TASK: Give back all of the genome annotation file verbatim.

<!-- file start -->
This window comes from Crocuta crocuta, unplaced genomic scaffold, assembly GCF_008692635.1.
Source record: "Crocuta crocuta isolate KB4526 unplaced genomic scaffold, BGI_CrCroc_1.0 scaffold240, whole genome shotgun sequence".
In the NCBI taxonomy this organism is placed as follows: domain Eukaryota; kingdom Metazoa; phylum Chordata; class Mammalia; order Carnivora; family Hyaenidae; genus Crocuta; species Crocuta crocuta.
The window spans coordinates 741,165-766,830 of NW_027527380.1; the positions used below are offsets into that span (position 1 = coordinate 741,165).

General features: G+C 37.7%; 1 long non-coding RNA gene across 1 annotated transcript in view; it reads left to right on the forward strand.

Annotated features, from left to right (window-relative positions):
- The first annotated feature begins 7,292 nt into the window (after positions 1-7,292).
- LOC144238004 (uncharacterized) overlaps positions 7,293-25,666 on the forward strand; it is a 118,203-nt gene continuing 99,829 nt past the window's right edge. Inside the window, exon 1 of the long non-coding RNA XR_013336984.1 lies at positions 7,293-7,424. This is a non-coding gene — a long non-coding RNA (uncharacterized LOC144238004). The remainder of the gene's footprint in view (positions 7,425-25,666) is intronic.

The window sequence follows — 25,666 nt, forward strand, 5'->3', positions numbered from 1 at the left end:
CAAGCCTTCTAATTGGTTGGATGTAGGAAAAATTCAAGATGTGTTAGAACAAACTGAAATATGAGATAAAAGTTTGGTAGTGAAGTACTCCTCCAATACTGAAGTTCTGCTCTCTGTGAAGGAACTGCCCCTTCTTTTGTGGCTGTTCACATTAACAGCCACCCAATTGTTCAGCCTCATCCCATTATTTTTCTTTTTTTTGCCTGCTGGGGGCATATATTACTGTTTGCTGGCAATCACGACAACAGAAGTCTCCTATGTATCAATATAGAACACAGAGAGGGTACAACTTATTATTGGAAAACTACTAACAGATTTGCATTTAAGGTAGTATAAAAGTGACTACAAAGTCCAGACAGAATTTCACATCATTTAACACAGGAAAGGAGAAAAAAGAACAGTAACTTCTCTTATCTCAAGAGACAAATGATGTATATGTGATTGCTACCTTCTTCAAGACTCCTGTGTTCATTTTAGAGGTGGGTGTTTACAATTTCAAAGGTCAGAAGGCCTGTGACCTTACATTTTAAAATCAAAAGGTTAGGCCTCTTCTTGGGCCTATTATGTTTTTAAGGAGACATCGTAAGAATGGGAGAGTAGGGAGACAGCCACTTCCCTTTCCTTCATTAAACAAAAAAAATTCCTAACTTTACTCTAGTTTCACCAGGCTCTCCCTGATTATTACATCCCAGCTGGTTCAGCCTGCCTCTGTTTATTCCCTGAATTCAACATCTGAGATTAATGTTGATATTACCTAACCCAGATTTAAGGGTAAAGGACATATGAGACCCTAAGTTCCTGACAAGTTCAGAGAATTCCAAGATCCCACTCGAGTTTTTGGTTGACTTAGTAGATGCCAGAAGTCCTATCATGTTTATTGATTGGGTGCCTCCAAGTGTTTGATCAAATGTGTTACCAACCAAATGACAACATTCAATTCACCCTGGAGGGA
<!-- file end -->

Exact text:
This window comes from Crocuta crocuta, unplaced genomic scaffold, assembly GCF_008692635.1.
Source record: "Crocuta crocuta isolate KB4526 unplaced genomic scaffold, BGI_CrCroc_1.0 scaffold240, whole genome shotgun sequence".
In the NCBI taxonomy this organism is placed as follows: domain Eukaryota; kingdom Metazoa; phylum Chordata; class Mammalia; order Carnivora; family Hyaenidae; genus Crocuta; species Crocuta crocuta.
The window spans coordinates 741,165-766,830 of NW_027527380.1; the positions used below are offsets into that span (position 1 = coordinate 741,165).

General features: G+C 37.7%; 1 long non-coding RNA gene across 1 annotated transcript in view; it reads left to right on the forward strand.

Annotated features, from left to right (window-relative positions):
- The first annotated feature begins 7,292 nt into the window (after positions 1-7,292).
- LOC144238004 (uncharacterized) overlaps positions 7,293-25,666 on the forward strand; it is a 118,203-nt gene continuing 99,829 nt past the window's right edge. Inside the window, exon 1 of the long non-coding RNA XR_013336984.1 lies at positions 7,293-7,424. This is a non-coding gene — a long non-coding RNA (uncharacterized LOC144238004). The remainder of the gene's footprint in view (positions 7,425-25,666) is intronic.

The window sequence follows — 25,666 nt, forward strand, 5'->3', positions numbered from 1 at the left end:
CAAGCCTTCTAATTGGTTGGATGTAGGAAAAATTCAAGATGTGTTAGAACAAACTGAAATATGAGATAAAAGTTTGGTAGTGAAGTACTCCTCCAATACTGAAGTTCTGCTCTCTGTGAAGGAACTGCCCCTTCTTTTGTGGCTGTTCACATTAACAGCCACCCAATTGTTCAGCCTCATCCCATTATTTTTCTTTTTTTTGCCTGCTGGGGGCATATATTACTGTTTGCTGGCAATCACGACAACAGAAGTCTCCTATGTATCAATATAGAACACAGAGAGGGTACAACTTATTATTGGAAAACTACTAACAGATTTGCATTTAAGGTAGTATAAAAGTGACTACAAAGTCCAGACAGAATTTCACATCATTTAACACAGGAAAGGAGAAAAAAGAACAGTAACTTCTCTTATCTCAAGAGACAAATGATGTATATGTGATTGCTACCTTCTTCAAGACTCCTGTGTTCATTTTAGAGGTGGGTGTTTACAATTTCAAAGGTCAGAAGGCCTGTGACCTTACATTTTAAAATCAAAAGGTTAGGCCTCTTCTTGGGCCTATTATGTTTTTAAGGAGACATCGTAAGAATGGGAGAGTAGGGAGACAGCCACTTCCCTTTCCTTCATTAAACAAAAAAAATTCCTAACTTTACTCTAGTTTCACCAGGCTCTCCCTGATTATTACATCCCAGCTGGTTCAGCCTGCCTCTGTTTATTCCCTGAATTCAACATCTGAGATTAATGTTGATATTACCTAACCCAGATTTAAGGGTAAAGGACATATGAGACCCTAAGTTCCTGACAAGTTCAGAGAATTCCAAGATCCCACTCGAGTTTTTGGTTGACTTAGTAGATGCCAGAAGTCCTATCATGTTTATTGATTGGGTGCCTCCAAGTGTTTGATCAAATGTGTTACCAACCAAATGACAACATTCAATTCACCCTGGAGGGA